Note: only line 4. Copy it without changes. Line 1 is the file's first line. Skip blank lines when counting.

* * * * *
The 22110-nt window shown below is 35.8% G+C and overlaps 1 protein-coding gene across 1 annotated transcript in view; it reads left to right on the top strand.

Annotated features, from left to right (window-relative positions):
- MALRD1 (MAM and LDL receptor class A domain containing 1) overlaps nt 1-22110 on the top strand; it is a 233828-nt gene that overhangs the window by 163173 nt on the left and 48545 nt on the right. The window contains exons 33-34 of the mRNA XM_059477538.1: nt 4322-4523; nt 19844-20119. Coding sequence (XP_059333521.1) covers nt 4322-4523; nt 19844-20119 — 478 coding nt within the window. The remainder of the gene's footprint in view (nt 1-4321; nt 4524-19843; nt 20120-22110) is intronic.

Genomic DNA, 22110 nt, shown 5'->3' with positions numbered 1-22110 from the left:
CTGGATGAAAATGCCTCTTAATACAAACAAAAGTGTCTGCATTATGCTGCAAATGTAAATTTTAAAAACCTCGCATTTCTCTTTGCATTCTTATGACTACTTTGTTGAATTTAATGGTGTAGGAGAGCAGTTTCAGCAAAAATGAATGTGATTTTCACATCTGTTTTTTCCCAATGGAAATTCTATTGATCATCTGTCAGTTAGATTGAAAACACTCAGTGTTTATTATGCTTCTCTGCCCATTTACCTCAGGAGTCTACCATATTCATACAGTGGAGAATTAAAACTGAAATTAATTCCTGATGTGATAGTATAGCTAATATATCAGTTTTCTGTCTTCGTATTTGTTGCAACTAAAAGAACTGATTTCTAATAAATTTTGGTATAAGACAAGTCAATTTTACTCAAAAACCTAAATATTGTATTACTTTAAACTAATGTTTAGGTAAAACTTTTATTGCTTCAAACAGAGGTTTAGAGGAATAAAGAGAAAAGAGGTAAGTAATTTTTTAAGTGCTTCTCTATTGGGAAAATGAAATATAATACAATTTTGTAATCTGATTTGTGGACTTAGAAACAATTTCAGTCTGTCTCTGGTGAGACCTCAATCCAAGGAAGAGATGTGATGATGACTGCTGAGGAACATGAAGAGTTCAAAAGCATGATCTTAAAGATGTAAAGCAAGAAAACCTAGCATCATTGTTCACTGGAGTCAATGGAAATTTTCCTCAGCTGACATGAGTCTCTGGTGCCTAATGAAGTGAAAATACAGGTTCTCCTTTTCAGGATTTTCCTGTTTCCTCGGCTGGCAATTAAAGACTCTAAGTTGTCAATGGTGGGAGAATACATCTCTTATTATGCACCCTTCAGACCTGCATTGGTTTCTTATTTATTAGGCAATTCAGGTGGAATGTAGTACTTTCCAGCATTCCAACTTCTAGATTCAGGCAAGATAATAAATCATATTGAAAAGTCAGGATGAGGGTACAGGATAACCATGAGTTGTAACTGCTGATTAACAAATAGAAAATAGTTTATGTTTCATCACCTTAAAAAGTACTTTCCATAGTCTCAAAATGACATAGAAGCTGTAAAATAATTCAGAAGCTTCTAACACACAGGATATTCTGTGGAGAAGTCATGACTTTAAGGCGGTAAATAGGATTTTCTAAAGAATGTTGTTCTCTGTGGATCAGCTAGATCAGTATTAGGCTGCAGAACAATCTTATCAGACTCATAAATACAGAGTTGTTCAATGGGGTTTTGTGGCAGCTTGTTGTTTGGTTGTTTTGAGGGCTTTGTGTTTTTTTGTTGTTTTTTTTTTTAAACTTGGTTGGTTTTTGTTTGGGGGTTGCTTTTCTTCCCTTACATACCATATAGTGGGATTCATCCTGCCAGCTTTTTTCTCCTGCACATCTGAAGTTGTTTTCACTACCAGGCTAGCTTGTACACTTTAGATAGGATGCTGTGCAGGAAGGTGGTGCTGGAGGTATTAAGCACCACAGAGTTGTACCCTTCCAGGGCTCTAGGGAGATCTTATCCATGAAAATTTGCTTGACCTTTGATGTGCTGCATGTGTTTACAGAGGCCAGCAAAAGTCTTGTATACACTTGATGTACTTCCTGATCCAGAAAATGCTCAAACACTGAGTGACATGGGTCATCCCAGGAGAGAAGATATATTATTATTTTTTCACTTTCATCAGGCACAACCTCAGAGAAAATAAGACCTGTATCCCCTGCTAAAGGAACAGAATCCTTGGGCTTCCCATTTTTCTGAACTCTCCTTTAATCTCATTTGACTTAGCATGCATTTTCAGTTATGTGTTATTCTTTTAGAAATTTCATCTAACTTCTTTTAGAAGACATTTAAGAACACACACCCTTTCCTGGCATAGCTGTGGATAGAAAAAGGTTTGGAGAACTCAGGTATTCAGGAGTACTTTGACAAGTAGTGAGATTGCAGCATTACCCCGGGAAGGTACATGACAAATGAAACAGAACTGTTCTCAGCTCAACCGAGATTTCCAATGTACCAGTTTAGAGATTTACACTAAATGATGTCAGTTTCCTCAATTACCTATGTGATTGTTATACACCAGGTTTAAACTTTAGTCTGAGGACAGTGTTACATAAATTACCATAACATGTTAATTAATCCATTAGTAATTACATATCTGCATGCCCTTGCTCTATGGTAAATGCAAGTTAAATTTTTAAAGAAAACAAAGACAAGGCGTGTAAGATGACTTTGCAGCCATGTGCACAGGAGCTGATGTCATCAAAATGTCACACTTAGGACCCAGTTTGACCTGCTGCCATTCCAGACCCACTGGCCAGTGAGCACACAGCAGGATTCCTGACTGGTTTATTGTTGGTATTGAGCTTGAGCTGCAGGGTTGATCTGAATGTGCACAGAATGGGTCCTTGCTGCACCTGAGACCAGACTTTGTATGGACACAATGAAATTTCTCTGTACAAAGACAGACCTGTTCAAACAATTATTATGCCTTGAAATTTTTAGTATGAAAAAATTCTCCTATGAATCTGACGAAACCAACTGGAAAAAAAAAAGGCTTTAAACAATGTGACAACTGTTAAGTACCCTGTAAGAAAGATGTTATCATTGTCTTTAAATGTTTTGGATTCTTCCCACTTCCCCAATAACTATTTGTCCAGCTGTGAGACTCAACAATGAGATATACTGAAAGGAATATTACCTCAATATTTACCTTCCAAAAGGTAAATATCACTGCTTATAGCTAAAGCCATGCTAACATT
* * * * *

Genomic DNA, 22110 nt, shown 5'->3' with positions numbered 1-22110 from the left: